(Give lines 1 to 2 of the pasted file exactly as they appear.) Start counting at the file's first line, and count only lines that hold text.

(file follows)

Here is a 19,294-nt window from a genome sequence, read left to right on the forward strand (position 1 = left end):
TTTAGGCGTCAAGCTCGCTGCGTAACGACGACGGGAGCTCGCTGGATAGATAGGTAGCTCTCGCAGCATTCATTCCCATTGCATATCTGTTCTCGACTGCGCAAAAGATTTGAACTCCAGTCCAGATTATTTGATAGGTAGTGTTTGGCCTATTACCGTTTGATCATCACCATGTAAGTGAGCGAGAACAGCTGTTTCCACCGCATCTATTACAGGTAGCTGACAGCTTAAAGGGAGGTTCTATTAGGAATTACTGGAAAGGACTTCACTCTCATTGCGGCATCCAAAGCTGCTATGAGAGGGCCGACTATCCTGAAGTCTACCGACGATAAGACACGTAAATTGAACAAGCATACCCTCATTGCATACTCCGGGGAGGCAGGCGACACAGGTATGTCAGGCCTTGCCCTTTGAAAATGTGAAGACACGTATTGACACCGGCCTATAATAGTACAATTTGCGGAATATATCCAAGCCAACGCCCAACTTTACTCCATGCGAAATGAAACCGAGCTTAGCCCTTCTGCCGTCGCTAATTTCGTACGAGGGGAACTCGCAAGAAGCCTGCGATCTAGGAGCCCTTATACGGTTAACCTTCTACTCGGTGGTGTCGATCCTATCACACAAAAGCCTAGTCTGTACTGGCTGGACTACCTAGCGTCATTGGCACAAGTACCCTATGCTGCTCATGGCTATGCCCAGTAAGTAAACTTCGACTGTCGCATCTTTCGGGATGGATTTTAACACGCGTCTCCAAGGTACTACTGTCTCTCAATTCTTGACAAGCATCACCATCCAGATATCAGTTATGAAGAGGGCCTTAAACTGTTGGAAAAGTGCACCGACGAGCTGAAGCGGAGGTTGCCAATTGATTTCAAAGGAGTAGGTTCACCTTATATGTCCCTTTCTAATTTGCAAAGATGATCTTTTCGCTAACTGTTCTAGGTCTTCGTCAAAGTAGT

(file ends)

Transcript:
Here is a 19,294-nt window from a genome sequence, read left to right on the forward strand (position 1 = left end):
TTTAGGCGTCAAGCTCGCTGCGTAACGACGACGGGAGCTCGCTGGATAGATAGGTAGCTCTCGCAGCATTCATTCCCATTGCATATCTGTTCTCGACTGCGCAAAAGATTTGAACTCCAGTCCAGATTATTTGATAGGTAGTGTTTGGCCTATTACCGTTTGATCATCACCATGTAAGTGAGCGAGAACAGCTGTTTCCACCGCATCTATTACAGGTAGCTGACAGCTTAAAGGGAGGTTCTATTAGGAATTACTGGAAAGGACTTCACTCTCATTGCGGCATCCAAAGCTGCTATGAGAGGGCCGACTATCCTGAAGTCTACCGACGATAAGACACGTAAATTGAACAAGCATACCCTCATTGCATACTCCGGGGAGGCAGGCGACACAGGTATGTCAGGCCTTGCCCTTTGAAAATGTGAAGACACGTATTGACACCGGCCTATAATAGTACAATTTGCGGAATATATCCAAGCCAACGCCCAACTTTACTCCATGCGAAATGAAACCGAGCTTAGCCCTTCTGCCGTCGCTAATTTCGTACGAGGGGAACTCGCAAGAAGCCTGCGATCTAGGAGCCCTTATACGGTTAACCTTCTACTCGGTGGTGTCGATCCTATCACACAAAAGCCTAGTCTGTACTGGCTGGACTACCTAGCGTCATTGGCACAAGTACCCTATGCTGCTCATGGCTATGCCCAGTAAGTAAACTTCGACTGTCGCATCTTTCGGGATGGATTTTAACACGCGTCTCCAAGGTACTACTGTCTCTCAATTCTTGACAAGCATCACCATCCAGATATCAGTTATGAAGAGGGCCTTAAACTGTTGGAAAAGTGCACCGACGAGCTGAAGCGGAGGTTGCCAATTGATTTCAAAGGAGTAGGTTCACCTTATATGTCCCTTTCTAATTTGCAAAGATGATCTTTTCGCTAACTGTTCTAGGTCTTCGTCAAAGTAGT